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A complete guide to toning blonde at home to get rid of brassiness

Discover Clairol's ultimate guide to toning your blonde at home.

Are you noticing brassy tones in your blonde hair? Brassy hair with orange or yellow tones is every blonde's nightmare. Whether you're a natural blonde or someone that dyes their hair, unwanted tones can appear either way. 

The good news is there are plenty of ways you can eliminate orange tones and brassy shades. By taking special care of your blonde hair and investing in good hair toner products, you can say 'adieu' to brass and 'bonjour' to vibrant, healthy-looking blonde locks. 

Keep reading to discover our top tips for toning blonde hair at home. 

What is brassy hair?

Brassy hair refers to unwanted warm tones in hair that typically emerge on dark hair that's been bleached. But it can also occur for those who are naturally blonde and in those with highlighted hair or darker hair that's been dyed lighter.

In blonde hair colours, brass usually shows up in yellow or sometimes gold tones. In brunette hair, brassiness is presented by orange or red tones in the hair. Anyone can experience brassy hair, but those with colour-treated hair are more prone to this due to the nature of lighter hair and bleaching.

Why does blonde hair go brassy?

When you dye your hair blonde, your natural hair colour is lifted. This allows for underlying warmth in your hair to become more visible. Everyone has some level of warmth in their natural hair (your skin tone will help you indicate just how much warmth). The removal of your natural colour will make the warm yellow, orange or red tones in your hair more visible — especially if the bleaching process does not remove the underlying pigments entirely.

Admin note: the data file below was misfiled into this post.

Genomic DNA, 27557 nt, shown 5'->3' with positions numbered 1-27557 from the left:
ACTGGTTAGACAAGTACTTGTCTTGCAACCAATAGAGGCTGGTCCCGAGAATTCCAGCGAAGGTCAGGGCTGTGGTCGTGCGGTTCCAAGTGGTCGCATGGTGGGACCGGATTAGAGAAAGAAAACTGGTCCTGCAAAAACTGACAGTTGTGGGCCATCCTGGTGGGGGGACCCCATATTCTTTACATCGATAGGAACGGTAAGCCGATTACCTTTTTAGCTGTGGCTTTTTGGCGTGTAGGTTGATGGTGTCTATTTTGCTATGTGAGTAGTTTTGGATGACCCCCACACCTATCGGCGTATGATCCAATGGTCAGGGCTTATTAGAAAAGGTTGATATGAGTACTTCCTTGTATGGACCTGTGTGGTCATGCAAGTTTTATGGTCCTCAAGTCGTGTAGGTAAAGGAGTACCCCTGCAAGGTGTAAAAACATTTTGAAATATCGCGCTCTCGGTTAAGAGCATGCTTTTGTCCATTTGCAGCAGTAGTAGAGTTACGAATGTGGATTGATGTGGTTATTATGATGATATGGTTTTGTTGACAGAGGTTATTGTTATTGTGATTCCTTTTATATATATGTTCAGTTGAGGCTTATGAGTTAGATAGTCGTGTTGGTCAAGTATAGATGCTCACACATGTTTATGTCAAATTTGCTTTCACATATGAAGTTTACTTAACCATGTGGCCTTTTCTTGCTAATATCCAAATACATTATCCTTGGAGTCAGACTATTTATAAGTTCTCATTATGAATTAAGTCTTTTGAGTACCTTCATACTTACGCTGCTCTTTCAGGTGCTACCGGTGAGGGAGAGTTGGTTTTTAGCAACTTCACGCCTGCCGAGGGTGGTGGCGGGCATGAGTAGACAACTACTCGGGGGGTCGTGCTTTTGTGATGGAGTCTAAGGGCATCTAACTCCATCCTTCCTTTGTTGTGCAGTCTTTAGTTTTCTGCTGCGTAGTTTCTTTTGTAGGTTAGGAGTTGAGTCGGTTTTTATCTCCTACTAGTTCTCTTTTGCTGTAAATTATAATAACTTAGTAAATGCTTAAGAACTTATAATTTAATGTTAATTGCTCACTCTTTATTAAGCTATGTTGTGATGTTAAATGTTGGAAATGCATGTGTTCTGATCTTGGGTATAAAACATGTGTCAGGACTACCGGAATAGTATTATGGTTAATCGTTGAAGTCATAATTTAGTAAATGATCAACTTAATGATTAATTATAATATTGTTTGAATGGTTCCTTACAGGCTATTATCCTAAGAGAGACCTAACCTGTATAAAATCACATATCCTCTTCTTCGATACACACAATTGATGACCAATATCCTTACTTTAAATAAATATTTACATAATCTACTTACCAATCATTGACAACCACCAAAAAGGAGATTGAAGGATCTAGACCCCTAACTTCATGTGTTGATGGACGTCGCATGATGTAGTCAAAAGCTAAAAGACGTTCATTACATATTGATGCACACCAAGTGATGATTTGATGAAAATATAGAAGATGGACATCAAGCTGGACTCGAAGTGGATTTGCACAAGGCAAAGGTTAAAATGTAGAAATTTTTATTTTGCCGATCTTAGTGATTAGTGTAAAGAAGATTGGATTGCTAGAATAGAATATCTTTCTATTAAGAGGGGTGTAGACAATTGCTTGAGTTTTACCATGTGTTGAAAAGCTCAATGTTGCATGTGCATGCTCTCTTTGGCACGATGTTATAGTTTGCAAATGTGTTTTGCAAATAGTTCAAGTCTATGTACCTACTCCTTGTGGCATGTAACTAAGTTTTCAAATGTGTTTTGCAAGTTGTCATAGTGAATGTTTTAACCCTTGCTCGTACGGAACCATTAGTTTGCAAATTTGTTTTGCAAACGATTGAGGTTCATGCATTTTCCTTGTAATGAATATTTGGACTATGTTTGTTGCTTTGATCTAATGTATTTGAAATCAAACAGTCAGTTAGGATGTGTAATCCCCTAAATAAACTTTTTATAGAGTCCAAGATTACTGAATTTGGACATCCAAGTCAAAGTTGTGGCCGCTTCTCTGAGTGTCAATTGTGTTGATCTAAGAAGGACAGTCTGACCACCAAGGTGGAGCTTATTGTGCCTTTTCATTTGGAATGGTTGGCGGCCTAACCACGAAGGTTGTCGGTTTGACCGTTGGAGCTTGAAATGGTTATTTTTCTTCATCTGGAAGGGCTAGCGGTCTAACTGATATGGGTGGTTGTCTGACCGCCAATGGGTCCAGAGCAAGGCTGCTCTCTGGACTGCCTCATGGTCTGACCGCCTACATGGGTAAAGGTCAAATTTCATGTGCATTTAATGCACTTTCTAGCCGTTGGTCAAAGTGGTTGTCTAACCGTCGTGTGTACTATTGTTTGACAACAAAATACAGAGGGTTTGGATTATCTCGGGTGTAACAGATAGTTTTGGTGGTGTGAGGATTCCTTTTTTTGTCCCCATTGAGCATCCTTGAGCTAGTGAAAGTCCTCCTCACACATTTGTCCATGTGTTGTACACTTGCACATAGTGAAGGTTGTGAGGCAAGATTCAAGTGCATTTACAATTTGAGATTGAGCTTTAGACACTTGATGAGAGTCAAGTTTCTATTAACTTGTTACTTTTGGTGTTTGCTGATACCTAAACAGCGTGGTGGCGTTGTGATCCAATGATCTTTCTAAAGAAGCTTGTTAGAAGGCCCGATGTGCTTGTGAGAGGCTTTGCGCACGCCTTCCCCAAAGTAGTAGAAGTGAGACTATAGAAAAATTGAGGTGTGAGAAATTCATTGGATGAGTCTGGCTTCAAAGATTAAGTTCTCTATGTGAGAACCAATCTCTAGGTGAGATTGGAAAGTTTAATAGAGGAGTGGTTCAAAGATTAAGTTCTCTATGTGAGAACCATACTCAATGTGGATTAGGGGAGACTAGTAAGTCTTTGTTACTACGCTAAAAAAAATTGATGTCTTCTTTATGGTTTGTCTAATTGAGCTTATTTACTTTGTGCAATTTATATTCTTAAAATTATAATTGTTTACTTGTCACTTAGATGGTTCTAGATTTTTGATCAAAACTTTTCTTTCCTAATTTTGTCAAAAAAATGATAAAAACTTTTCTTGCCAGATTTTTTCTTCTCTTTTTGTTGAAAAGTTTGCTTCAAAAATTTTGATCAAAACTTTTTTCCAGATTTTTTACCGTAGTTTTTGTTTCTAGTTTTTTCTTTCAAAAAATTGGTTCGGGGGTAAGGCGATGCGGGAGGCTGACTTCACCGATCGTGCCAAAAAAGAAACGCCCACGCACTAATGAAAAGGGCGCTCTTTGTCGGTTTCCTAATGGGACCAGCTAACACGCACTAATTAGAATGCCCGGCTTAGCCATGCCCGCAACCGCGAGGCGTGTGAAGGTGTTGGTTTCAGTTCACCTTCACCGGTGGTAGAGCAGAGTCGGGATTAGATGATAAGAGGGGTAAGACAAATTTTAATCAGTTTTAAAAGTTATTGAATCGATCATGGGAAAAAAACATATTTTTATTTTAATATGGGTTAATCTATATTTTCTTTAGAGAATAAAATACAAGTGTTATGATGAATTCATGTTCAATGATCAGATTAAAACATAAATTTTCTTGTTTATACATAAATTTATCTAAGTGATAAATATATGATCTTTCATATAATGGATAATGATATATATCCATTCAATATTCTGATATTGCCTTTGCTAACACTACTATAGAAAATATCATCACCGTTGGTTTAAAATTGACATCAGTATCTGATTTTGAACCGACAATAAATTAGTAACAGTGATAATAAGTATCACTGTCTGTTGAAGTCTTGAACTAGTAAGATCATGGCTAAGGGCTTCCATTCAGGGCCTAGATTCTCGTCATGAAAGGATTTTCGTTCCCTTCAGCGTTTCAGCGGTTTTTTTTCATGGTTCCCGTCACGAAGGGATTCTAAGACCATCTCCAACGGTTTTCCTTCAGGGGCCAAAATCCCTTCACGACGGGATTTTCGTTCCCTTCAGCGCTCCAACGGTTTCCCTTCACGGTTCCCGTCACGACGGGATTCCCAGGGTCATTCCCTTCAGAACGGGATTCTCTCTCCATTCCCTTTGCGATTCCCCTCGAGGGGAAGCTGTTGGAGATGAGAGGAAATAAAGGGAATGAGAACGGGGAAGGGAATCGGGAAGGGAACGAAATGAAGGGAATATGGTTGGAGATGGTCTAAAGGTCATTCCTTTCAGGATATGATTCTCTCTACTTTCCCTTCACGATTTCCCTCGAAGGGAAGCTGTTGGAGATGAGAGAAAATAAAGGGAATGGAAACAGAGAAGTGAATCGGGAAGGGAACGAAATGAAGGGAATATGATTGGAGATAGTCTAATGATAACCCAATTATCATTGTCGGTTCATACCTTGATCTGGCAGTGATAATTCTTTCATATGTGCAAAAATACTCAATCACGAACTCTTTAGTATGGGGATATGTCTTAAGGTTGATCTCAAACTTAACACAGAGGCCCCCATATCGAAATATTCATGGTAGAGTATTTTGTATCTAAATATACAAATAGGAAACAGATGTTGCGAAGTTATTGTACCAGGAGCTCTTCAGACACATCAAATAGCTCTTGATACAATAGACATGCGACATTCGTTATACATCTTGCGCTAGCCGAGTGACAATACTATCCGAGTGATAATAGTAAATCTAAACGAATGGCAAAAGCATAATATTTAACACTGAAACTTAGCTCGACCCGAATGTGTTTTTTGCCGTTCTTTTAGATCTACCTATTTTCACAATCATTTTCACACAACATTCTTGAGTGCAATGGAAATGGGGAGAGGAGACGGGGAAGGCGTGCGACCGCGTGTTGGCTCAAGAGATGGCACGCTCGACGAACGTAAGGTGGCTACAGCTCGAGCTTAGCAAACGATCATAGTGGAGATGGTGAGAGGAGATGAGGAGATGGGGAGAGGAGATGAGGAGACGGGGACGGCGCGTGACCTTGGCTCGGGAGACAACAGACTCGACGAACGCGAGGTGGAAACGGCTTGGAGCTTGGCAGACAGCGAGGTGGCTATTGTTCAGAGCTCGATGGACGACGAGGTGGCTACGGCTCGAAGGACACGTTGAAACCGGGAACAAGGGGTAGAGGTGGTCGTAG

Brassiness can be a common side effect of lightening your hair, but natural blondes can also experience this if their hair has suffered heat or sun damage, for example. Whatever your circumstances, plenty of toning products and care tips are available to prevent brass from appearing. 

How can I fix brassiness?

So now you know what causes brassiness, the next and most important question is how do you fix it? There are multiple at-home toning treatments you can try (and they don't involve making your own apple cider vinegar rinse!). Explore some of these solutions for toning hair to keep brass at bay: 

Use a hair toner

An easy way to neutralize brassy tones is with a hair toner. Blonde It Up Crystal Glow Toner is our top choice for colour-treated blondes, bleached blondes and natural light blondes who are noticing yellow tones in their hair. 

The no-ammonia formula boosts your blonde with gorgeous pearlescent tones and a sheer veil of colour that lasts up to three weeks. Try a blonde shade like Luminous Pearl and Radiant Opal or an expressive tone like Rose Quartz for something bold, bright and beautiful!

Always do an allergy and strand test before using hair colouring products to dye or tone hair. Follow the instructions on the leaflet for the best results. 

Use a purple shampoo

Whether you're rocking platinum blonde, ash blonde, silver or another shade of blonde, purple shampoo is a must-have product for keeping your shade crisp and cool in between colour touch-ups. 

Purple shampoo works by the concept of colour theory. On the colour wheel, purple is opposite yellow. That means the violet pigments in purple toning shampoos can neutralise unwanted yellow hair. Similarly, blue is the opposite of orange on the colour wheel. So those with orange pigments in their brown hair should add a blue shampoo to their hair care routine to banish brass. 

Here's the entire colour wheel, explained: 

In blonde hair, yellow tones are neutralised by purple pigments.

In brown hair, orange tones are neutralised by blue pigments.